Je ne parle pas français

From Wikipedia, the free encyclopedia
Jump to: navigation, search

"Je ne parle pas français" is a short story by Katherine Mansfield. She started it at the end of January, 1918 and finished it by February 10.[1] It was first published by the Heron Press in early 1920,[2] and an excised version was published in Bliss and Other Stories later that year.[3]

Plot introduction[edit]

A French writer expounds his encounter with an English writer and all that that brought on.

Title explanation[edit]

The title is French for 'I do not speak French'. Those are the first words spoken to Raoul on Mouse's arrival, and is also a phrase he found written on a table at a small cafe he enjoys.

Plot summary[edit]

The narrator, Raoul, describes a café he likes to go to, the matron, and the waiter. Then he recounts how, as a child, his maid would kiss his ears and give him cakes. He explains that he is a writer, lives in a rented flat, is 'rich' and has never dated women. Later, in the café he orders a whisky, which he hates but orders because he intends to write about an Englishman. He then tells about his friend, Dick, singing an English song. He recounts how he met this friend, Dick, at a party, and how he was invited to dinner a few days later. There they talked about literature 'but not only of literature'; by the end of the dinner, Dick sang his song again, and Raoul started crying... From then on, they spent a lot of time together, at his flat or so.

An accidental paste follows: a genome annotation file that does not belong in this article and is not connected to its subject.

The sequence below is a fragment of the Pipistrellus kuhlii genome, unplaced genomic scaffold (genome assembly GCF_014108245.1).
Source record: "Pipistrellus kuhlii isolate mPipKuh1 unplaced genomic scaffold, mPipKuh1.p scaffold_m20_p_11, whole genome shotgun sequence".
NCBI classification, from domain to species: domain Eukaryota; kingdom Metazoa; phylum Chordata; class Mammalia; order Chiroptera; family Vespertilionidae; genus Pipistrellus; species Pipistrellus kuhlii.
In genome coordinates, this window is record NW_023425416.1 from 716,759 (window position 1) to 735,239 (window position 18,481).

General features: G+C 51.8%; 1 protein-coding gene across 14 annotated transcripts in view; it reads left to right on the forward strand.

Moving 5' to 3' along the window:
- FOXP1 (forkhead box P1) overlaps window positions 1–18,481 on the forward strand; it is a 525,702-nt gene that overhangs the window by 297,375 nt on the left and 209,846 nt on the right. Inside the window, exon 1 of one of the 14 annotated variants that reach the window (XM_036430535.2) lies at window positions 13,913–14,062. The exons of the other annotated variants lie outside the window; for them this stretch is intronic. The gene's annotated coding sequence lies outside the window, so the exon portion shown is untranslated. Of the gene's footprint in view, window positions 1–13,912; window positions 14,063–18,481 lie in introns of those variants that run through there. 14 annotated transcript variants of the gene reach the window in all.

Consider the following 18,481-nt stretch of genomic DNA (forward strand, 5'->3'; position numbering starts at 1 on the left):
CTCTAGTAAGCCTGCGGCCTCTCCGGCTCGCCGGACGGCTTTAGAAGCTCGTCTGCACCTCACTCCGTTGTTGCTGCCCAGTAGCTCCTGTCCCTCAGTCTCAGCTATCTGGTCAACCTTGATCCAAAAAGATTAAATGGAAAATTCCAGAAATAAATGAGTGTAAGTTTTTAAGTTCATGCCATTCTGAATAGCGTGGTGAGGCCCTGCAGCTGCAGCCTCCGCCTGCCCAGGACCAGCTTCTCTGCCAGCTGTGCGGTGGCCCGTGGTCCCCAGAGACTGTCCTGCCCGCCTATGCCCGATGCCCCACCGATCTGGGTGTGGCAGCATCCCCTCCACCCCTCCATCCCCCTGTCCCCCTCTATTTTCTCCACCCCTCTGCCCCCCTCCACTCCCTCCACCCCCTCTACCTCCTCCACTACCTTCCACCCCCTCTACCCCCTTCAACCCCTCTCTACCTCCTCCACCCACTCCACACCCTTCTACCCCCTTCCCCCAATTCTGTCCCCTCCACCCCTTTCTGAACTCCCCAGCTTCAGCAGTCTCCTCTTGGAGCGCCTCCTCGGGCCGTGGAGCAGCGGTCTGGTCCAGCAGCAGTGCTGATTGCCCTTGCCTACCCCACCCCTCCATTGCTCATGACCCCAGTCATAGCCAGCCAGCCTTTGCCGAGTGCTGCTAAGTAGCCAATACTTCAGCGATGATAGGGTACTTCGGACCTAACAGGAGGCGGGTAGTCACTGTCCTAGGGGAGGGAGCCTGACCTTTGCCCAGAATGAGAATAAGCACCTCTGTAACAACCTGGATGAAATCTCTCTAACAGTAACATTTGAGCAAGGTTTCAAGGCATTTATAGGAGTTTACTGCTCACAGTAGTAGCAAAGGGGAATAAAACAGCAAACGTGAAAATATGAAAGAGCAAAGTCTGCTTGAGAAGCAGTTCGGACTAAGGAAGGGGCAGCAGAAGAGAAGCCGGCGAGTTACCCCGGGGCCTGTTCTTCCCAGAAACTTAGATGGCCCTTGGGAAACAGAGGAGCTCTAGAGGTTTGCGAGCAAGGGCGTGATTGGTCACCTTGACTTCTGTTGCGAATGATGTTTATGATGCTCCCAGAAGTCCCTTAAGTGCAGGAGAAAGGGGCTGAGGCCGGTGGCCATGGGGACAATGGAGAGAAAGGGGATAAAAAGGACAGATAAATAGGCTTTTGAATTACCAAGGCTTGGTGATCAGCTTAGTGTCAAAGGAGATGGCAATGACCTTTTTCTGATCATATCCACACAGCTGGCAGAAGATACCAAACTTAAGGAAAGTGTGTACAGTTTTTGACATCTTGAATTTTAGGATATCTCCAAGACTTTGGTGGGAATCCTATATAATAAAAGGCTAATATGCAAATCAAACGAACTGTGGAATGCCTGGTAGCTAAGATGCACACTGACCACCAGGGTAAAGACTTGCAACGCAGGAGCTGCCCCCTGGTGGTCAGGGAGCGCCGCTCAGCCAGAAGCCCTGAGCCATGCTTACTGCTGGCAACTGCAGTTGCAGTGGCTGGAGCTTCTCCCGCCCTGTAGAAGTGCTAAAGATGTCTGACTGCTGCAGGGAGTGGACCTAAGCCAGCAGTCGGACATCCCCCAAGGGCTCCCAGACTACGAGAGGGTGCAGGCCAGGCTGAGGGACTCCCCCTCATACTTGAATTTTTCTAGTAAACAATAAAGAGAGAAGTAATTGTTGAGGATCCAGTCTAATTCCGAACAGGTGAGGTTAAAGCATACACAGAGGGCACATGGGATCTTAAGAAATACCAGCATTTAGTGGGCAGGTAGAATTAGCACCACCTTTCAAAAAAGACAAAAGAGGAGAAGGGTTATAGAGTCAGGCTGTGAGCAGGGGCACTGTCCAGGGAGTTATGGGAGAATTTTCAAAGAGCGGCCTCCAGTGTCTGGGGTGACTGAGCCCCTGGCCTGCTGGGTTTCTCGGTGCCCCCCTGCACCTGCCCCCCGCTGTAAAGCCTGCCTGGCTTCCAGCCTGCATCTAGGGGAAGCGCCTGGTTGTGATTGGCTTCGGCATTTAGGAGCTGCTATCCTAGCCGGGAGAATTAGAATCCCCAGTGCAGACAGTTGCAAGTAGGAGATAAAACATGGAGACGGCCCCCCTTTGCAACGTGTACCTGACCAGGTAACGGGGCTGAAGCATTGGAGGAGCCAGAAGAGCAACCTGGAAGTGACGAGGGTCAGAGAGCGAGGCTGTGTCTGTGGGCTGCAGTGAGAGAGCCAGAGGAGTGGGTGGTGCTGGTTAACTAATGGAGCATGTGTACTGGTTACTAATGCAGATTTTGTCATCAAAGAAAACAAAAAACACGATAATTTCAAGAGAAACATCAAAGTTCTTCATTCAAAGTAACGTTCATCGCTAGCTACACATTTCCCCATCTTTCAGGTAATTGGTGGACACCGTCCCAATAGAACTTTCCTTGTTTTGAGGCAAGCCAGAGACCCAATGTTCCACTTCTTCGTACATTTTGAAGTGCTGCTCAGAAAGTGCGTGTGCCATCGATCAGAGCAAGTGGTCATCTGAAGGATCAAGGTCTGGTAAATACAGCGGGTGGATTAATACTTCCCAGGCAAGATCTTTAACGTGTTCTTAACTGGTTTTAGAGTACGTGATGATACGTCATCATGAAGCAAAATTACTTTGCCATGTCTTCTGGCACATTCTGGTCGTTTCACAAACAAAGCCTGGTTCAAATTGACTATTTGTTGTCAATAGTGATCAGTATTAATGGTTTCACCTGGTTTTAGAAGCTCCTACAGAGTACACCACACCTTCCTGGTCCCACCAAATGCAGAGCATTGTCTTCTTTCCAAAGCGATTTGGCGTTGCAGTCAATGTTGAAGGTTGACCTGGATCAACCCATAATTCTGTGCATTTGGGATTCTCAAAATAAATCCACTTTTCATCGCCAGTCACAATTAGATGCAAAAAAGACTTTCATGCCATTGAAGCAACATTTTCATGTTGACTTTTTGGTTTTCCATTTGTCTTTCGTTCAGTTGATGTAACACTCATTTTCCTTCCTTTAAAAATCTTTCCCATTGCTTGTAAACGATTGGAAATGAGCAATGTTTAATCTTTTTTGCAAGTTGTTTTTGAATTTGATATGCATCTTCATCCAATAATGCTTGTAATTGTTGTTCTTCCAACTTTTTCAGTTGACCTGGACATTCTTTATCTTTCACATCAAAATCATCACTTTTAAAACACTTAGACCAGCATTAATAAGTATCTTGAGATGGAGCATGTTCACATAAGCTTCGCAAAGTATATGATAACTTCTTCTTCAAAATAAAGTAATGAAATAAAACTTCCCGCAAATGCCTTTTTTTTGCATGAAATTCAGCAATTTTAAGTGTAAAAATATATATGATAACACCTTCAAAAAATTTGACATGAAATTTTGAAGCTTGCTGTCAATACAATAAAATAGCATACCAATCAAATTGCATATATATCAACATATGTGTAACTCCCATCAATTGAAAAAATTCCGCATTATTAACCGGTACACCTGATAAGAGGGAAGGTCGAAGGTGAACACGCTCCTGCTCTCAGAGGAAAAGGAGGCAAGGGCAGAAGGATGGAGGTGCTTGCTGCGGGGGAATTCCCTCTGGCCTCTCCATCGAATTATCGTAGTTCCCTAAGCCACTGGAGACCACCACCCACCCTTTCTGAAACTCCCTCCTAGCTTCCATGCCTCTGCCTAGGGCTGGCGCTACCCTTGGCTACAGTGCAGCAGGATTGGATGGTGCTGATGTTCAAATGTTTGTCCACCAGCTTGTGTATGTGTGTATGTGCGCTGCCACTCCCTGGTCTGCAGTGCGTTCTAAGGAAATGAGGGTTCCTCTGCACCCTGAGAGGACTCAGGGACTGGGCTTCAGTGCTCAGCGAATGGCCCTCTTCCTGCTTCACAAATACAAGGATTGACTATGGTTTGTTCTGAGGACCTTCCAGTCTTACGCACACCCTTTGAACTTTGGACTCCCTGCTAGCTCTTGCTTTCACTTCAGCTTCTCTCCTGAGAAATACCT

Out of the blue, Dick says he is leaving to England the following day and Raoul is offended. However, he then receives a nice letter from him, and finally another letter to say he is coming back indefinitely, and moving in with a woman and Raoul himself if he so wishes. After being bothered by his concierge, Raoul arrives at the train station, where he meets Dick and the woman, Mouse. They then go to a hotel by taxi together. There, after having Dick help the garçon haul the luggage up the stairs, Mouse orders tea, and Dick asks Raoul to post a letter to his mother. Mouse starts to cry and admits that things are bad between her and Dick. Later, Raoul reads out loud a letter from Dick to Mouse, in which he is breaking up with her. She is in despair, as she had already told her friends they were married.

At the end, Raoul says he never saw Mouse again, and he continues to go to seedy cafés.

Characters in Je ne parle pas français[edit]

  • Raoul Duquette, the narrator, a Parisian man who likes to sit in a specific café. He has a published book out, False Coins, and studies English literature.
  • Madame, the matron at the helm of the café.
  • Dick Harmon, an Englishman who speaks excellent French. He studies French literature.
  • the concierge, whom Raoul attempts to get away from.
  • Dick's mother
  • Mouse, Dick's girlfriend.

References to other works[edit]

Literary significance[edit]

The text is written in the modernist mode, without a set structure, and with many shifts in the narrative.

Publishing History[edit]